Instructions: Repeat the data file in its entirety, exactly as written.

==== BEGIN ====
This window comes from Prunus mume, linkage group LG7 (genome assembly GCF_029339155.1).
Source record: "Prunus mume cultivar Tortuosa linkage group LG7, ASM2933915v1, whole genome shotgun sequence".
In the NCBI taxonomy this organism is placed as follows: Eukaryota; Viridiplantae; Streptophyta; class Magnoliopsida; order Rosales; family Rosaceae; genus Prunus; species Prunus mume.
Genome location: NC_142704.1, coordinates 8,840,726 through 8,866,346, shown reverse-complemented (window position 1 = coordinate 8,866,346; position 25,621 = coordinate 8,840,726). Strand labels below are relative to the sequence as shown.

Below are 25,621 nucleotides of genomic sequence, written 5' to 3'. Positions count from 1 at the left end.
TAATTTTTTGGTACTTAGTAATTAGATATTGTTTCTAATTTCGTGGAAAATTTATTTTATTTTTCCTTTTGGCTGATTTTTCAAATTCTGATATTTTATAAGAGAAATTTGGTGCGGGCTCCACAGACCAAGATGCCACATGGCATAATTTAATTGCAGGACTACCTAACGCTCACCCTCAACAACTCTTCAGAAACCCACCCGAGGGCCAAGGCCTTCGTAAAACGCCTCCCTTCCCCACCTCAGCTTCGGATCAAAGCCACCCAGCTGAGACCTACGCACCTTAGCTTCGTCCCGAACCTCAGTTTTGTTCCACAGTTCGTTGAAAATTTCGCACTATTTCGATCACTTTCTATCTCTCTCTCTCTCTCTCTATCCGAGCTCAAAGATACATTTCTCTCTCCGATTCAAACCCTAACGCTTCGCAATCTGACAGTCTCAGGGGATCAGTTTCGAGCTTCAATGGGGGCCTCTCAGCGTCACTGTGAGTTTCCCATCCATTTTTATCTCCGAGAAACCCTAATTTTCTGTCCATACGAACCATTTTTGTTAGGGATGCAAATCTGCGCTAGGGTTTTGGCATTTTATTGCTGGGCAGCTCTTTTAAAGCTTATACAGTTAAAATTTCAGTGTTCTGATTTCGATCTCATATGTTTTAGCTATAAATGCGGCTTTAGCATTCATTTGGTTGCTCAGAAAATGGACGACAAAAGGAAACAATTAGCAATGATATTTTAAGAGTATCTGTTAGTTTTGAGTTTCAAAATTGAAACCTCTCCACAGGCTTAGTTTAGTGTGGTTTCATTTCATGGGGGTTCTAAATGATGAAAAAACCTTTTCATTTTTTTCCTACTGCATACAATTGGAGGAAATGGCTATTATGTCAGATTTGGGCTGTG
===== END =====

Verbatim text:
This window comes from Prunus mume, linkage group LG7 (genome assembly GCF_029339155.1).
Source record: "Prunus mume cultivar Tortuosa linkage group LG7, ASM2933915v1, whole genome shotgun sequence".
In the NCBI taxonomy this organism is placed as follows: Eukaryota; Viridiplantae; Streptophyta; class Magnoliopsida; order Rosales; family Rosaceae; genus Prunus; species Prunus mume.
Genome location: NC_142704.1, coordinates 8,840,726 through 8,866,346, shown reverse-complemented (window position 1 = coordinate 8,866,346; position 25,621 = coordinate 8,840,726). Strand labels below are relative to the sequence as shown.

Below are 25,621 nucleotides of genomic sequence, written 5' to 3'. Positions count from 1 at the left end.
TAATTTTTTGGTACTTAGTAATTAGATATTGTTTCTAATTTCGTGGAAAATTTATTTTATTTTTCCTTTTGGCTGATTTTTCAAATTCTGATATTTTATAAGAGAAATTTGGTGCGGGCTCCACAGACCAAGATGCCACATGGCATAATTTAATTGCAGGACTACCTAACGCTCACCCTCAACAACTCTTCAGAAACCCACCCGAGGGCCAAGGCCTTCGTAAAACGCCTCCCTTCCCCACCTCAGCTTCGGATCAAAGCCACCCAGCTGAGACCTACGCACCTTAGCTTCGTCCCGAACCTCAGTTTTGTTCCACAGTTCGTTGAAAATTTCGCACTATTTCGATCACTTTCTATCTCTCTCTCTCTCTCTCTATCCGAGCTCAAAGATACATTTCTCTCTCCGATTCAAACCCTAACGCTTCGCAATCTGACAGTCTCAGGGGATCAGTTTCGAGCTTCAATGGGGGCCTCTCAGCGTCACTGTGAGTTTCCCATCCATTTTTATCTCCGAGAAACCCTAATTTTCTGTCCATACGAACCATTTTTGTTAGGGATGCAAATCTGCGCTAGGGTTTTGGCATTTTATTGCTGGGCAGCTCTTTTAAAGCTTATACAGTTAAAATTTCAGTGTTCTGATTTCGATCTCATATGTTTTAGCTATAAATGCGGCTTTAGCATTCATTTGGTTGCTCAGAAAATGGACGACAAAAGGAAACAATTAGCAATGATATTTTAAGAGTATCTGTTAGTTTTGAGTTTCAAAATTGAAACCTCTCCACAGGCTTAGTTTAGTGTGGTTTCATTTCATGGGGGTTCTAAATGATGAAAAAACCTTTTCATTTTTTTCCTACTGCATACAATTGGAGGAAATGGCTATTATGTCAGATTTGGGCTGTG